Hafiz Inuwa, the State Commissioner of police, who spoke with the News Agency of Nigeria at the scene of the event, confirmed the figure.

Mr. Inuwa added that several other persons, who sustained injuries were currently being treated in one of the hospitals in Calabar.

According to him, the manager of the depot is yet to brief the police on what led to the explosion.

“Up until now, nobody has come out to tell us that this is what caused the fire outbreak.

“We have gone round, we have done what we can do but investigation will later reveal what actually led to the explosion.

“For now, nine people are confirmed dead and many others who sustained different burns are currently receiving treatment in one of the hospitals around town,” he said.

Officials from the Cross River State Emergency Management Agency, SEMA, were on ground to assess the extent of damages caused by the explosion.

A NAN correspondent who went around the depot, reports that the fire outbreak also affected the high-tension cable which connected the depot’s electricity transformer, while two vehicles and other important equipment were also burnt to ashes.

The depot manager refused to speak with journalists, saying that he was not authorised to speak at the moment.

But, a staff of the depot, who spoke with NAN under the condition of anonymity, said that the fire outbreak occurred when staff of the depot where discharging the old products in the tanks to fill in the new consignment.

“As we speak right now, the vessel that brought in our new product is just by the port here. Some of our staff were discharging the old product from the tank with a view to bring in the new one when the fire outbreak occurred,” he said.

In the meantime, two people were hacked to death and another nine injured by a man wielding a meat cleaver inside a Walmart store in China’s southern manufacturing hub of Shenzhen, police in the city’s Bao’an district said Monday.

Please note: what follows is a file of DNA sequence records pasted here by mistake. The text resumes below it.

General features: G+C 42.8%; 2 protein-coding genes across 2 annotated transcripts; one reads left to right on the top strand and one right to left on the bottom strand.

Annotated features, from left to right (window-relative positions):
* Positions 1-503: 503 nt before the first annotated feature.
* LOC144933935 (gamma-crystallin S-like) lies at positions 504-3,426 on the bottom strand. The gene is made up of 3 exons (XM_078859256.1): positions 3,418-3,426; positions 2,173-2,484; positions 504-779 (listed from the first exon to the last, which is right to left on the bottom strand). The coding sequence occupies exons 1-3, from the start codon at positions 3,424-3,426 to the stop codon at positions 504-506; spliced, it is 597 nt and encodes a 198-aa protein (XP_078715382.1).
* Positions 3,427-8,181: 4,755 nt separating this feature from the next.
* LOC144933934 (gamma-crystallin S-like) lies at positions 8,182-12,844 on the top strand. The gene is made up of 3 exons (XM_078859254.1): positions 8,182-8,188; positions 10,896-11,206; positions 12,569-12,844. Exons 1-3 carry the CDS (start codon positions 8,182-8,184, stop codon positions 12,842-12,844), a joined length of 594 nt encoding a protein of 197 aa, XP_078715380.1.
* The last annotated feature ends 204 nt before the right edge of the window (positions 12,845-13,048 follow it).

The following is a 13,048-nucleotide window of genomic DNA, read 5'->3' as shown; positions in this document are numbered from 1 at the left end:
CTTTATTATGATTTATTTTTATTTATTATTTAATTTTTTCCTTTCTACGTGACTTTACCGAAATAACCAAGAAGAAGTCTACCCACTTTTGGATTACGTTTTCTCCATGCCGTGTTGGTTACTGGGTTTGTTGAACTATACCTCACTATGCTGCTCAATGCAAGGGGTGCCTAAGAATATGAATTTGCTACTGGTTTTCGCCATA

A 30-year-old unemployed man was detained as a suspect in the Sunday night attack, police said in an online statement. The motive for the attack was not immediately known.

Firearms are largely unobtainable for ordinary Chinese, and such attacks are more often carried out with knives or homemade explosives. Sales of knives have faced stricter regulations following high-profile attacks, some of which have targeted children at or just outside kindergartens and elementary schools.

Perpetrators of most past attacks have been described as being mentally ill or bearing grudges against society, with social dislocation and a lack of resources for diagnosing and treating such conditions contributing to the problem, experts say.

In one of the most horrific recent attacks, eight people were killed when a 22-year-old man detonated a homemade at the front gate of a kindergarten in eastern China. Only the suspect’s surname, Xu, was released and no motive was provided.

Walmart, headquartered in Bentonville, Arkansas, has been operating in China for more than 20 years. It had 439 stores in 189 Chinese cities by the end of 2016.

MSN with additional report from Abc